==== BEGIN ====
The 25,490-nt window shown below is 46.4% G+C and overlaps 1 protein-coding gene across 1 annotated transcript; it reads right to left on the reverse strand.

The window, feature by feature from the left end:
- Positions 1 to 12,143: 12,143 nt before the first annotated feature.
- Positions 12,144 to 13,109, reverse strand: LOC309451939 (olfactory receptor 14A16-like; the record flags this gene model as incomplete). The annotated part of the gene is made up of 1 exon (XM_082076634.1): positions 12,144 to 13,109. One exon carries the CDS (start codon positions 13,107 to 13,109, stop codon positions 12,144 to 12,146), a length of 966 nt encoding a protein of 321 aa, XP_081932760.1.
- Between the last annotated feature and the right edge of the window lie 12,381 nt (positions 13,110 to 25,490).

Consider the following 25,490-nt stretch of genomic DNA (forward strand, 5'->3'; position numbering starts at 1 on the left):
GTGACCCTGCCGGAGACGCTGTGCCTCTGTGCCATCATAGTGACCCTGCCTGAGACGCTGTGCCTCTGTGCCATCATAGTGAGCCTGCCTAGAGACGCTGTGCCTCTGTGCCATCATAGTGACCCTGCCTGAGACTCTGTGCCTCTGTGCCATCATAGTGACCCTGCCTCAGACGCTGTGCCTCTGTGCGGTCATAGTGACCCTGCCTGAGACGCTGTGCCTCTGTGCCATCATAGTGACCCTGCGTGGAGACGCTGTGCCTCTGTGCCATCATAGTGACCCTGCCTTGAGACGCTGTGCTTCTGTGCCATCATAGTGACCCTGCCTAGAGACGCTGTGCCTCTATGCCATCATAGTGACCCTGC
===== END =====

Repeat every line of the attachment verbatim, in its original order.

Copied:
The 25,490-nt window shown below is 46.4% G+C and overlaps 1 protein-coding gene across 1 annotated transcript; it reads right to left on the reverse strand.

The window, feature by feature from the left end:
- Positions 1 to 12,143: 12,143 nt before the first annotated feature.
- Positions 12,144 to 13,109, reverse strand: LOC309451939 (olfactory receptor 14A16-like; the record flags this gene model as incomplete). The annotated part of the gene is made up of 1 exon (XM_082076634.1): positions 12,144 to 13,109. One exon carries the CDS (start codon positions 13,107 to 13,109, stop codon positions 12,144 to 12,146), a length of 966 nt encoding a protein of 321 aa, XP_081932760.1.
- Between the last annotated feature and the right edge of the window lie 12,381 nt (positions 13,110 to 25,490).

Consider the following 25,490-nt stretch of genomic DNA (forward strand, 5'->3'; position numbering starts at 1 on the left):
GTGACCCTGCCGGAGACGCTGTGCCTCTGTGCCATCATAGTGACCCTGCCTGAGACGCTGTGCCTCTGTGCCATCATAGTGAGCCTGCCTAGAGACGCTGTGCCTCTGTGCCATCATAGTGACCCTGCCTGAGACTCTGTGCCTCTGTGCCATCATAGTGACCCTGCCTCAGACGCTGTGCCTCTGTGCGGTCATAGTGACCCTGCCTGAGACGCTGTGCCTCTGTGCCATCATAGTGACCCTGCGTGGAGACGCTGTGCCTCTGTGCCATCATAGTGACCCTGCCTTGAGACGCTGTGCTTCTGTGCCATCATAGTGACCCTGCCTAGAGACGCTGTGCCTCTATGCCATCATAGTGACCCTGC